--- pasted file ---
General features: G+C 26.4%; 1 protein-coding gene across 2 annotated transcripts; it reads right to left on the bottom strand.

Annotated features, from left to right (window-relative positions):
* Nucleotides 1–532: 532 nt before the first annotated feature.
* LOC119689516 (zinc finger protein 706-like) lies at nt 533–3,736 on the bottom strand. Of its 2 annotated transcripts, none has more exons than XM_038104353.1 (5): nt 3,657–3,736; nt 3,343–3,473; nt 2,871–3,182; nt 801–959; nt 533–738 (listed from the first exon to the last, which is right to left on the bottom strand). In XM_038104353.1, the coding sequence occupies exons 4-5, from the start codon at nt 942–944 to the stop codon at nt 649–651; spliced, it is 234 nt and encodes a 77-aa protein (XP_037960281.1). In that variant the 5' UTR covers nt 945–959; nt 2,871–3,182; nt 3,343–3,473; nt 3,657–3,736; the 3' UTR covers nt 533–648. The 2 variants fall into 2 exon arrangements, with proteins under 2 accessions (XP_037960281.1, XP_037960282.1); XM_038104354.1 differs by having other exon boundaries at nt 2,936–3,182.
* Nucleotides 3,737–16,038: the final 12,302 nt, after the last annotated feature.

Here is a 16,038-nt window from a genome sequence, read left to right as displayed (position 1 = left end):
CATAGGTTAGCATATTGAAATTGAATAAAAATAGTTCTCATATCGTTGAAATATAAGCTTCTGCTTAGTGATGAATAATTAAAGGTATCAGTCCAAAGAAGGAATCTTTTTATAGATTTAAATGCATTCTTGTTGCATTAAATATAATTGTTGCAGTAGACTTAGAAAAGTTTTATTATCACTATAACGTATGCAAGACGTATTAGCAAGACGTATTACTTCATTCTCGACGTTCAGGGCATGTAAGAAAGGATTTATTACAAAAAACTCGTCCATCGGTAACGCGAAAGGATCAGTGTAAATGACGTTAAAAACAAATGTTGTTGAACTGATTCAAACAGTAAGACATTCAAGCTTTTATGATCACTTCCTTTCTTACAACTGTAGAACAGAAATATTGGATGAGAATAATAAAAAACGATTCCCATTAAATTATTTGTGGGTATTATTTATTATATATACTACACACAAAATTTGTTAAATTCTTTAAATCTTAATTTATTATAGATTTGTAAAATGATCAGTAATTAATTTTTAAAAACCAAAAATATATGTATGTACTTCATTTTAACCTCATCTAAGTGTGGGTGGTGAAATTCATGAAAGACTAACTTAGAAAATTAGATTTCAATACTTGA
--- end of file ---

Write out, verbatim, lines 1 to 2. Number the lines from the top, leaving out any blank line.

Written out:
General features: G+C 26.4%; 1 protein-coding gene across 2 annotated transcripts; it reads right to left on the bottom strand.

Annotated features, from left to right (window-relative positions):